Thomas Davenport (inventor)


Thomas Davenport
Thomas Davenport.jpg
Davenport c. 1850
Born(1802-07-09)July 9, 1802
DiedJuly 6, 1851(1851-07-06) (aged 48)
Resting placePine Hill Cemetery, Brandon, Vermont
EmployerOrange Smalley
Known forinventing the electric motor
Spouse(s)Emily (Goss) Davenport (m. 1827-1851, his death)

Thomas Davenport (9 July 1802 – 6 July 1851) was a Vermont blacksmith who constructed the first American DC electric motor in 1834.[1]

Davenport was born in Williamstown, Vermont. He lived in Forest Dale, a village near the town of Brandon.

As early as 1834, he developed a battery-powered electric motor. He used it to operate a small model car on a short section of track, paving the way for the later electrification of streetcars.[2]

Davenport's 1833 visit to the Penfield and Taft iron works at Crown Point, New York, where an electromagnet was operating, based on the design of Joseph Henry, was an impetus for his electromagnetic undertakings. Davenport bought an electromagnet from the Crown Point factory and took it apart to see how it worked. Then he forged a better iron core and redid the wiring, using silk from his wife's wedding gown.[3]

With his wife Emily and colleague Orange Smalley, Davenport received the first American patent on an electric machine in 1837, U. S. Patent No. 132.[4] He used his electric motor in 1840 to print The Electro-Magnetic and Mechanics Intelligencer - the first newspaper printed using electricity.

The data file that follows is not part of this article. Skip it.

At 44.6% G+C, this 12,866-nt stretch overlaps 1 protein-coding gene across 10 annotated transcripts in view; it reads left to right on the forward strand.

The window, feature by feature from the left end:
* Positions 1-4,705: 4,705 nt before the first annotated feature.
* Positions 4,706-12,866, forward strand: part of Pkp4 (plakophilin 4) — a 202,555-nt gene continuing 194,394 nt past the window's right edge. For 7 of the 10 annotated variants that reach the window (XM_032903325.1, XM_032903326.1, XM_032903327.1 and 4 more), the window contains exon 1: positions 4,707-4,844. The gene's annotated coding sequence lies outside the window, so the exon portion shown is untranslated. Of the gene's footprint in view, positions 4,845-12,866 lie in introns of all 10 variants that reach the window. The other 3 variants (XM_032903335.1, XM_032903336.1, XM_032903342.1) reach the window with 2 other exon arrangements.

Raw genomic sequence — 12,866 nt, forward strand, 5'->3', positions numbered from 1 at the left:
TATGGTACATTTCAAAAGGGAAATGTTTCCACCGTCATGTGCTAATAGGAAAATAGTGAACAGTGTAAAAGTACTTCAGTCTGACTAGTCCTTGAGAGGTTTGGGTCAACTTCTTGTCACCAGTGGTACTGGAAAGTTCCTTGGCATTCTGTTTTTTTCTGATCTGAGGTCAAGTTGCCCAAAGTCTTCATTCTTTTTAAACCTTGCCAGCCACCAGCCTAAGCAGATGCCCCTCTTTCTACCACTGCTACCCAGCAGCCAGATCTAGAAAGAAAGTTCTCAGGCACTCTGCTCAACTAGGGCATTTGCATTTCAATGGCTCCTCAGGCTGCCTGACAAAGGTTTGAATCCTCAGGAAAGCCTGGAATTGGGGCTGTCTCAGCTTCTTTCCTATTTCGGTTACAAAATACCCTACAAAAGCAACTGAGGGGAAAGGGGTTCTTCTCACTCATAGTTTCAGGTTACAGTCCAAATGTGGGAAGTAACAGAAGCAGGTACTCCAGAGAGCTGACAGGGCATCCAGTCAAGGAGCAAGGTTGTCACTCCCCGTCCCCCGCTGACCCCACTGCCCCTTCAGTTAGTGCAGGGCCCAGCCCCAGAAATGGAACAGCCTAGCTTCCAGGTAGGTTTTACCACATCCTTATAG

In 1849, Charles Grafton Page, the Washington scientist and inventor, commenced a project to build an electromagnetically powered locomotive, with substantial funds appropriated by the US Senate. Davenport challenged the expenditure of public funds, arguing for the motors he had already invented. In 1851, Page's full sized electromagnetically operated locomotive was put to a calamity-laden test on the rail line between Washington and Baltimore.[5]

Further reading

  • Post, R. C. (1976). Physics, Patents, and Politics: A Biography of Charles Grafton Page. New York: Science History Publications.
  • Michael Brian Schiffer, 2008. Power Struggles: Scientific Authority and the Creation of Practical Electricity Before Edison, Cambridge MA: MIT Press.
  • Frank Wicks. "The Blacksmith's Motor. Electricity, magnetism, and motion: A self-taught Vermonter pointed the direction for lighting the world."   Mechanical Engineering, July 1999.
  • Patent 132.[6] (direct link)
  • Smalley and Davenport's shop.
  • The invention of the electric motor 1800-1854: Thomas Davenport


  1. ^ a b Thomas Davenport Archived October 16, 2008, at the Wayback Machine
  2. ^ Electrifying America by David E. Nye, p.86, from Google Books. Retrieved 14 February 2009.
  3. ^ Schiffer, 2008, p. 65-66.
  4. ^ "Improvement in propelling machinery by magnetism and electro-magnetism". Retrieved 27 February 2011.
  5. ^ Post,(1976), p. 89-90.
  6. ^ Davenport's patent for the electric motor, issued in early 1837, Today in Technology History February 25

External links